Young adults tried to engage in the same activities as their peers, by denying their health problems, lying about hospital appointments and missing medication when socialising:
I’d lie [about missing school for clinic]. I’d say I went to visit my girlfriend you know. You don’t say ‘I went to the hospital,’ …It’s stupid. I just say I went to visit someone, or I didn’t feel like coming.16
I didn’t take (my tablets) on time, ever… It was an embarrassment… I was going out with friends, they were drinking, smoking, doing things and there was me with a tablet box. (26,F,Tx)21
A few participants described feeling a sense of normality when they had individually accepted their health problems, and had successfully developed an identity separate to their illness:
[I started] to build more of an identity for myself that wasn’t so centred on my illness and it was more like…I do have an illness yet I still want to establish that I’m a normal teenager like everyone else. (19,M,HD)12
Thwarted or moderated dreams and ambitions
Many participants described a sense of underachievement and lost opportunities, related to education, employment and intimate relationships.
Educational disruption and underachievement
Young adults reported that renal failure negatively impacted on their educational achievement whatever their educational level when starting RRT:
Cos I’d started haemo… my [high school exam] results were really quite bad… I was really, really upset… I went on to University… but I’d still not done English and Maths. (24,F,Tx)19
Some participants directly attributed educational underachievement to their disease and treatment, while others felt personally responsible, reporting that they had allowed their illness to affect their achievements:
When everyone was graduating year 12, I’m thinking oh, that could have been me if I didn’t let everything get in the way. (18,F,HD)12
Many participants, despite feeling they had underachieved, had often still succeeded in gaining significant qualifications:
For the whole of my Finals year I was on dialysis. It was quite a struggle, I would have got a 1st, but I got a 2(i). (28,M,HD)19
Career ambitions and employment difficulties
Participants moderated their career expectations with many reporting that they were able to find employment, but sometimes in jobs which were not what they’d hoped for:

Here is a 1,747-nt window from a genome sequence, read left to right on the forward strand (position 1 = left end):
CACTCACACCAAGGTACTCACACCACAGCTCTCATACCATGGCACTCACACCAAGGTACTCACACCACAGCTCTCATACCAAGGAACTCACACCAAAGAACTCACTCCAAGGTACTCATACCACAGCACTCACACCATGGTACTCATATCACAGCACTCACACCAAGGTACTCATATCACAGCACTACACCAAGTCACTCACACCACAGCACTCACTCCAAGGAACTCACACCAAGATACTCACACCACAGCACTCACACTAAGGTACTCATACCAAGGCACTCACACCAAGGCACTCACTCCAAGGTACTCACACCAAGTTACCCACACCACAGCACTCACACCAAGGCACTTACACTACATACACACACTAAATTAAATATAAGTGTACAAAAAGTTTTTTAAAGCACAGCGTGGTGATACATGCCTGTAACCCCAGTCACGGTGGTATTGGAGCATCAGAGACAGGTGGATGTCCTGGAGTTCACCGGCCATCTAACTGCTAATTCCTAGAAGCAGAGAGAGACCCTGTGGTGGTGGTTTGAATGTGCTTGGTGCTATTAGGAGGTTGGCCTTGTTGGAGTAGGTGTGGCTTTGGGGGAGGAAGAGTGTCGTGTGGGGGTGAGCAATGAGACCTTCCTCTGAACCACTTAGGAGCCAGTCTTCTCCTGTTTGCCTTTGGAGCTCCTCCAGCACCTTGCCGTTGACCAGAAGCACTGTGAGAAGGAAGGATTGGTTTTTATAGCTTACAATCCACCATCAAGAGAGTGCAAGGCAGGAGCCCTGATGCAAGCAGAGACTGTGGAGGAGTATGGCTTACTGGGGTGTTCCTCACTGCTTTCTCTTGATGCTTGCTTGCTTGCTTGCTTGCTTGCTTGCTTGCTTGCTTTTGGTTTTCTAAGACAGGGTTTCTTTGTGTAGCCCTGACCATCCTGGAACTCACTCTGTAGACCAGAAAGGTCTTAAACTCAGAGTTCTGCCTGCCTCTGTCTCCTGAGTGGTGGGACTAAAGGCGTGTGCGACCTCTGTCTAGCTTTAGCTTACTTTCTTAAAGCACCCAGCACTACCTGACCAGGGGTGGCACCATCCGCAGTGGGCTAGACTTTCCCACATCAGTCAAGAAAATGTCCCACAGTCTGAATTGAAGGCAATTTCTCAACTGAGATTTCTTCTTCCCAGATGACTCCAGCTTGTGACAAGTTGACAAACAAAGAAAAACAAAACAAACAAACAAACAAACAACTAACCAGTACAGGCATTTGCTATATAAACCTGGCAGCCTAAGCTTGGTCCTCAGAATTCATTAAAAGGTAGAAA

I can get a job, like in a shop, but it doesn’t really do much for me. (29,M,Tx)19
One participant powerfully described his gradual realisation of the impact of renal failure on his career ambitions12:
Interview quote: It’s always been a military career for me and nothing else, and the thing is that this kidney puts that whole dream and that whole lifestyle at risk, like even if I get this [transplant], there’s thousands of really strong men and nothing wrong with them at all that go for that and they don’t get it, so you know like I have to work my arse off ten times harder and there’s still no guarantee that I’m going to get it, and that’s like the only career I’ve ever wanted, I can’t think of myself doing anything else. I feel like that, this seems to have taken a lot of things away. (16,M,PD)12
Later journal entry: Today we went to hospital for some transplant education. It involved a detailed description of the procedure and medication I would go through. I was feeling good about it when a sudden realisation hit me. Since I would be on anti-rejection drugs to keep my immune system down so it would not attack the new kidney, I would be more likely to get disease and sick which makes a career in the army a not so likely future. I mean healthy normal men don’t always get in and I’d be expected to fight in environments w[h]ere disease like dysentery and malaria are common. As if the fact that I’ve had renal failure didn’t screw up my chances enough. (16,M,PD) (journal)12
Disclosure of their renal disease to employers was perceived, and had been experienced by some, as a challenge, the timing of which was thought to be crucial:
If you [kidney patient] put your CV in and you [employer] get a ‘normal’ CV in; ‘I can work full time, there’s nothing wrong with me.’ Well, who would you choose? (Age not provided,F,Tx)17
My attitude… is to demonstrate… that I am more than capable of doing whatever it is that they want me to do. Once that has been established I tell them. I delay disclosure… that is the tactic. (28,M,HD)18
Social isolation and intimate relationships